So for example if you find a Quentin Lennon on board the towel probably belonged to him, and was either borrowed or stolen from him or he’s suspect no.1 (or could at least provide the next clue in cracking the case.)
This website explains it very well.
This goes in depth about old techniques used by police in US around the late fifties. Pretty interesting if you have a spare 20 minutes. This is worth a read too.
(US air force manual)
The above example of a laundry code from a US air force website it uses the first letter of the surname and the last four letters of their social security number as an identification.
So the “QL 42” and “P.V.A” are the best physical pieces of evidence left at the scene that we have to go on for this case really. But what do they stand for?
One more thing that was found was a box of matches described as “marketed in Israel” but I couldn’t find an image or a brand name. Maybe police were withholding that information in case anyone came forward to claim responsibility?
So what about witnesses and sightings?
Did anyone see Bernard Oliver between the 6th and 16th of January 1967?
Well apparently “some people” did see him around the area he lived in, and also in Tattingstone. One witness said he saw a man wearing latex gloves as he walked by the docks in Ipswich. A woman said she saw a man walking alone in the direction of the discovery site on the night Oliver’s remains were found. She said he was clad in a trilby and a long trench coat and that he even had a suitcase in his hand.
Strangely, concerning the witness who saw a man oddly wearing latex medical gloves by the docks, two of the main suspects in the case were actually doctors (namely Martin Reddington and John Byles) with a history of abuse.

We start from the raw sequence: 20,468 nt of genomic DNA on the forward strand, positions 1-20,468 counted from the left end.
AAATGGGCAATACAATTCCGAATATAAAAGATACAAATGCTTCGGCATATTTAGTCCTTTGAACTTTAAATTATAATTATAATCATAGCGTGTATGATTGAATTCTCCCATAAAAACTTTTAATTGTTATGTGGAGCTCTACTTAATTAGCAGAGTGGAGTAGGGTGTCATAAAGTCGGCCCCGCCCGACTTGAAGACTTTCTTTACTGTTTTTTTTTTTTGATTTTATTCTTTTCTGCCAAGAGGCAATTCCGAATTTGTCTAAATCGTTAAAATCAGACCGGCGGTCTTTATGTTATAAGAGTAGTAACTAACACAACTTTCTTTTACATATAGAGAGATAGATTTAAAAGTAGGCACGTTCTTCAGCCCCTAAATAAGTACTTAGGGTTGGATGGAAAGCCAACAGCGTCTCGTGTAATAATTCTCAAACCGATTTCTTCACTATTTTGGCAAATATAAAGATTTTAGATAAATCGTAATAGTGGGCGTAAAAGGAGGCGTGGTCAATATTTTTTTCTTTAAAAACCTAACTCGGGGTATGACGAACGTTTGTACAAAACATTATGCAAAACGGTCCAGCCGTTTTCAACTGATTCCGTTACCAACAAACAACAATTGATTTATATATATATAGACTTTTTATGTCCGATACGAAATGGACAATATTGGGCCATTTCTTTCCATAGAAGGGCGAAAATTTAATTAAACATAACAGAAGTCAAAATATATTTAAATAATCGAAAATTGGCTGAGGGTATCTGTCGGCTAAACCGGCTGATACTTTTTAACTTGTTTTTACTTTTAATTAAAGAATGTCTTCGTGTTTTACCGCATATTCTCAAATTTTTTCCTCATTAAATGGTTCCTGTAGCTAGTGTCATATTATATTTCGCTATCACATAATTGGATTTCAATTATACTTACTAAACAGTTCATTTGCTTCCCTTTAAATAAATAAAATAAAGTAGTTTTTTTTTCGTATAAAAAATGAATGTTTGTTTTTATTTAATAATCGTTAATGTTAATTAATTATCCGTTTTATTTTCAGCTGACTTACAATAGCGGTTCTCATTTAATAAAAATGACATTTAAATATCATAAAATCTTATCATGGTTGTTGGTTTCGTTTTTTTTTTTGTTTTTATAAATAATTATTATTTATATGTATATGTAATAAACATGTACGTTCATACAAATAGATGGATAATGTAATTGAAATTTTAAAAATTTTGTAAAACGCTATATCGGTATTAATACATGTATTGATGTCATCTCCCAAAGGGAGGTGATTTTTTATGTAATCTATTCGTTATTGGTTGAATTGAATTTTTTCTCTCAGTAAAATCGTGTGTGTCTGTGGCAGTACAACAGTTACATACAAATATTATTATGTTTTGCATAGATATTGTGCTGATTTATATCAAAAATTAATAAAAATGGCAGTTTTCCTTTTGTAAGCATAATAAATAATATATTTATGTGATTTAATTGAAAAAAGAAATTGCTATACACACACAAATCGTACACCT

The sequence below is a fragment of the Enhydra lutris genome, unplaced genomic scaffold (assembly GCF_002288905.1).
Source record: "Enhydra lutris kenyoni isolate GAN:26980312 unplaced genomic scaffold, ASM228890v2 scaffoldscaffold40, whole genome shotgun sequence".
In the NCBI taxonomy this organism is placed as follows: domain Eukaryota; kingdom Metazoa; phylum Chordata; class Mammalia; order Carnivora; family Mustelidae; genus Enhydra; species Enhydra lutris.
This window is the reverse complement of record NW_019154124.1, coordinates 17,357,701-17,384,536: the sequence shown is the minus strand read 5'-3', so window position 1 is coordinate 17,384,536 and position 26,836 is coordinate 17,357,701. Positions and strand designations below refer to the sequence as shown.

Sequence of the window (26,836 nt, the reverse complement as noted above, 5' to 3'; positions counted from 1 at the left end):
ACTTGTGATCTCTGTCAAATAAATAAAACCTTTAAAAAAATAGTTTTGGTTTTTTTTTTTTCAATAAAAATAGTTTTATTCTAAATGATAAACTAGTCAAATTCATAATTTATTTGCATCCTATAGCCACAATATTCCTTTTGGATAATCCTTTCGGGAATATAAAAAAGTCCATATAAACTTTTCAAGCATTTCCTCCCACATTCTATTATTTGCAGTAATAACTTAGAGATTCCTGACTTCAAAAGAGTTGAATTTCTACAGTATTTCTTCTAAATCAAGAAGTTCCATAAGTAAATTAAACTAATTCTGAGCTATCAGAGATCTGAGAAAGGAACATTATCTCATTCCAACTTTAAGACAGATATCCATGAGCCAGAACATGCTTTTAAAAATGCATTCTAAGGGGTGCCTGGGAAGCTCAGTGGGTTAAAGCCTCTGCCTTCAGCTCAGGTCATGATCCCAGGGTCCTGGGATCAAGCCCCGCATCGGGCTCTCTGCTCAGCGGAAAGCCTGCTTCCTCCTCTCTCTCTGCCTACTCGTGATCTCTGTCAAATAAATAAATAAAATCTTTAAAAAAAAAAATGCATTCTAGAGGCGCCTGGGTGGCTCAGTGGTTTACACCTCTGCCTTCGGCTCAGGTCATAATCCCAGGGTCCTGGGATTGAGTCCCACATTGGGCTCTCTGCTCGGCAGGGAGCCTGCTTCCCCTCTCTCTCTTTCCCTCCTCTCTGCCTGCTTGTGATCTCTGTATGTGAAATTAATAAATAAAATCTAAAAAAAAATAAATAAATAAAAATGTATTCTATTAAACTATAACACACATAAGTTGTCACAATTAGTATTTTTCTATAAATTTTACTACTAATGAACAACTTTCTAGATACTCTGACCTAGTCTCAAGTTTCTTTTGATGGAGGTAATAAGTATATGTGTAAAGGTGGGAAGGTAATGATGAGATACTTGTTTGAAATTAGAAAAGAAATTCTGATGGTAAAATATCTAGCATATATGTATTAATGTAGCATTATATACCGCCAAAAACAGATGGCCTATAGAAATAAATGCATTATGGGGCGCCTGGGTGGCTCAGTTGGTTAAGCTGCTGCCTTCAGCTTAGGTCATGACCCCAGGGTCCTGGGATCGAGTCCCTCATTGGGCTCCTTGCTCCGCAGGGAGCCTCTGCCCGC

It turned out that Reddington even owned a practice in the area that the victim was from and he even relocated multiple times to escape warrants out for his arrest. It turned out that Reddington couldn’t stop committing crimes against young males either and was even arrested on similar charges in the country he fled to.
Byles also couldn’t keep his nose clean and eventually committed suicide, unable to live with the things he had done. The notes he left behind in the hotel room where he killed himself were general and did not take responsibility for any specific crime but apologized for "what he had done".
Yet another suspect (Producer and song writer Joe Meek) committed suicide with a shotgun(less than a month after the suitcases were found) and it is thought that he was a previous employer of Brian Oliver, although I don’t think it’s been confirmed. He killed his land lady before killing himself.
Apparently the date was significant because he was obsessed with Buddy Holly (who died on the 3rd of February in 1959)
Notorious London gangster Reggie Kray also made the list of suspects, but never specifically admitted to killing Bernard Oliver.
So who really killed the teenage boy and why?
The case remains unsolved.